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How chihuahuas maximize small budgets

June 20, 2016

by Lisa Bednarski of LABWORK™ Creative Strategies

You see it at the dog park all the time — small dogs acting bigger than they are, barking so loudly and so consistently that the other dogs believe they are big too. And when it happens it is something to behold, in the dog park and in the communications world.

Many organizations with smaller budgets look enviously at what the ‘big dogs’ are doing and lament that it’s not achievable for them because they simply don’t have the same resources. But that’s not necessarily true. 

I’ve judged industry awards at the national and international level for well over a decade and one entry years ago — a small furniture company on Vancouver Island — stands out in my memory. Its annual communications budget was $10,000 yet that money worked harder for that small company than budgets 10x the size did for other organizations. The reason? Every single tactic was tied back to an over-arching creative strategy with a focused objective, well-defined target and consistent message delivered with every execution. That tiny company made an investment in discipline and rigor that paid dividends for them.

It sounds easy yet so many organizations with smaller budgets don’t go through that process and end up executing a hodgepodge of one-off ideas that don’t ladder up to a strategic framework and thus don’t tell a cohesive story about their organization. There’s more that can be done here than can be covered in one blog post, but here are a few tips on how organizations can leverage creative strategy to help maximize efforts and resources:

  • Don’t even think of brainstorming new ideas and initiatives unless and until you have a creative strategy nailed down. This will ensure a focused approach to ideation and will get your team to smart creative ideas that are aligned against your organization’s business and communications objectives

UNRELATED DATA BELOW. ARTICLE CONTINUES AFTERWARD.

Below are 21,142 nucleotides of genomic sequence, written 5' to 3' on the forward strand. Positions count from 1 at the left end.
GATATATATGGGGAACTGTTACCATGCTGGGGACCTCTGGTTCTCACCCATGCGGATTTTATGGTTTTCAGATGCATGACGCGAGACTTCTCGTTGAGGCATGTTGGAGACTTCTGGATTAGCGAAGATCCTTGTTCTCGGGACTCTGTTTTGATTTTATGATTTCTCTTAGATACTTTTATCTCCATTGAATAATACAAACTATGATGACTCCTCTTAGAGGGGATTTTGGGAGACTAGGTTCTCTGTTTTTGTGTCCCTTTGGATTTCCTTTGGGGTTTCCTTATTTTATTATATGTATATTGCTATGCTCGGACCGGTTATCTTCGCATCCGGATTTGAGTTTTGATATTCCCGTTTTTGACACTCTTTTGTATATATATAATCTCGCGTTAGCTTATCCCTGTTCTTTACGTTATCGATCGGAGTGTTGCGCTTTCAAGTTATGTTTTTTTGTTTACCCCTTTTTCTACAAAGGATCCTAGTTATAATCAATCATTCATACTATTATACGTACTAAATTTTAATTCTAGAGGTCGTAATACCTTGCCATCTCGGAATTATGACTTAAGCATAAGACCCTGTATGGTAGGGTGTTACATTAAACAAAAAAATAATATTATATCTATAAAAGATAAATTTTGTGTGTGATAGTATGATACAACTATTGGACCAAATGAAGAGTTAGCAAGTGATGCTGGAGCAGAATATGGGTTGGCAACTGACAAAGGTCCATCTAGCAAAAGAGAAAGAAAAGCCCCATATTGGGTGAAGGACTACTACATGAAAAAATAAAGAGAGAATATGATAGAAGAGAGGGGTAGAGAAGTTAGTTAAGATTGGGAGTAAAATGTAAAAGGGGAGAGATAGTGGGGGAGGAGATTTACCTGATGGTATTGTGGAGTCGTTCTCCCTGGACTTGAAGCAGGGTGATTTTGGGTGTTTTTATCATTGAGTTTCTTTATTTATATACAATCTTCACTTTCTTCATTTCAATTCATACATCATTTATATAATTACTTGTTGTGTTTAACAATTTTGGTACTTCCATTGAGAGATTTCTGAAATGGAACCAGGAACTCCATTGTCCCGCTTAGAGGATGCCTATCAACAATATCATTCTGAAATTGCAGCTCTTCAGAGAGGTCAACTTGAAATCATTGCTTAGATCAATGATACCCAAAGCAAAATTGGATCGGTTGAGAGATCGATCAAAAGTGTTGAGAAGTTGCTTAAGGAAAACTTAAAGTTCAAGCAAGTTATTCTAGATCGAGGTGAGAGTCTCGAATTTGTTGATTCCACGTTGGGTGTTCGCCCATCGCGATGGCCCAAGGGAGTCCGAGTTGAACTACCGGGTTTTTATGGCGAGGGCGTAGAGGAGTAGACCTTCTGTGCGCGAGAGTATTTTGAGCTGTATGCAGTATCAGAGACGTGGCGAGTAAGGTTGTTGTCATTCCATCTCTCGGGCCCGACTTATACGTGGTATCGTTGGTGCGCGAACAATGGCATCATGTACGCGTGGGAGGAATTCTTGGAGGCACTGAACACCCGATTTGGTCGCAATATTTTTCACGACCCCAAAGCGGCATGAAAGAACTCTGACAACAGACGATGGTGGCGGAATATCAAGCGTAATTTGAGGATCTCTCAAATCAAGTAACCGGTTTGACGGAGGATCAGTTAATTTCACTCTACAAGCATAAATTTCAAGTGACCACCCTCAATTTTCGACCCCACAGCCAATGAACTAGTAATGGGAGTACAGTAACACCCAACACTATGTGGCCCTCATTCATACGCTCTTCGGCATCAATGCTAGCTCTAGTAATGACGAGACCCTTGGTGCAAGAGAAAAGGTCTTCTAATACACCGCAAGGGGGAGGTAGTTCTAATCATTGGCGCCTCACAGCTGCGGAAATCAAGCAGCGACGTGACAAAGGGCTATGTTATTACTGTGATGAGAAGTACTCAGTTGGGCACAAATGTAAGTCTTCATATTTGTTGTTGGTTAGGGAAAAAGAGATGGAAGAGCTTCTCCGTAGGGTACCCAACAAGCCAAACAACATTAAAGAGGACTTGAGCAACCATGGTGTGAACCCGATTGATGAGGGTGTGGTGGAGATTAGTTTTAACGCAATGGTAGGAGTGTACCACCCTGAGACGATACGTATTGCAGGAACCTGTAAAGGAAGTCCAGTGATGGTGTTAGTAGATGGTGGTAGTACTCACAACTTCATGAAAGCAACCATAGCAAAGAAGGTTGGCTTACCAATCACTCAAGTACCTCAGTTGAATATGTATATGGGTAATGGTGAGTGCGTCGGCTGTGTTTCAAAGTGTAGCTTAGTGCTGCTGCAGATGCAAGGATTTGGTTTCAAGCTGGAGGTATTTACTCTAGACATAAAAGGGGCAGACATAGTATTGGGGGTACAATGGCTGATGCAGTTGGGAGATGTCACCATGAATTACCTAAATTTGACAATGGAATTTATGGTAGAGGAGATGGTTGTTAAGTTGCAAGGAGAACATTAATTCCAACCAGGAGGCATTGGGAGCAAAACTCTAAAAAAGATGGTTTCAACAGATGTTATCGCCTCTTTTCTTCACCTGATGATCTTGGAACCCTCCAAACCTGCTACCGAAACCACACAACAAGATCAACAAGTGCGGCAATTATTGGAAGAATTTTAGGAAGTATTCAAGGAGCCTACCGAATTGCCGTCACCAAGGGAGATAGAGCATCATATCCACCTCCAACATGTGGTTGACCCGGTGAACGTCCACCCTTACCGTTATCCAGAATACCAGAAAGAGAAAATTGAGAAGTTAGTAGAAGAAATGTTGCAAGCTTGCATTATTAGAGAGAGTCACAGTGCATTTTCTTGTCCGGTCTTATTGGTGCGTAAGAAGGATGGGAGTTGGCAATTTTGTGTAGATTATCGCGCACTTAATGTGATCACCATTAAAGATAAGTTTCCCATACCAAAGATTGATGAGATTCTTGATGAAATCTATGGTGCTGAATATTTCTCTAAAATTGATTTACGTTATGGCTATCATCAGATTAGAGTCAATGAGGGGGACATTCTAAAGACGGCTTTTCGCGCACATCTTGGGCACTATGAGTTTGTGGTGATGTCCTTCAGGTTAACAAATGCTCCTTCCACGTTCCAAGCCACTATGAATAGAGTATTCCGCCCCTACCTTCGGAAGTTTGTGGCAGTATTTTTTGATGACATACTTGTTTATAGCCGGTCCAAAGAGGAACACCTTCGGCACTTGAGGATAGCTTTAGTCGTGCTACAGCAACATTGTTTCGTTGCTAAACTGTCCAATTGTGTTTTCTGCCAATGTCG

• The creative strategy should start with the organizational business objective and all other objectives should fall out of it. This will help the department (even if it’s a department of one) make choices about which initiatives it makes sense to start/keep/stop supporting
  • Drill down a very specific target audience against the objectives. Trying to reach everyone with a limited budget will dilute the message. Instead, be really loud with one group rather than a whisper amongst the masses.
  • Through the year, don’t try and tag on a partner message to an initiative be it a sponsor, spokesperson or another department. Stay focused on your communications objectives then look for common ground with theirs and develop ideas that have mutual benefit and maximum impact

These are just a few helpful tips on how to leverage creative strategy to maximize a small communications budget. It’s all about getting more bang for your bark.

 

Lisa Bednarski is the founder and principal of LABWORK™ Creative Strategies. Whether it’s an organization without the budget to support a formal agency relationship looking to inject fresh thinking into program planning — from brainstorming to fully-integrated programming — or an agency juggling multiple new business pitches, vacations or mat leaves, LABWORK™ Creative Strategies offers scalable, flexible solutions based on 20+ years’ experience delivering results in situations just like these. www.labworkcreativestrategies.com

 


This blog post was sourced from Lisa Bednarski at LABWORK™ Creative Strategies. Learn about them or read more posts online!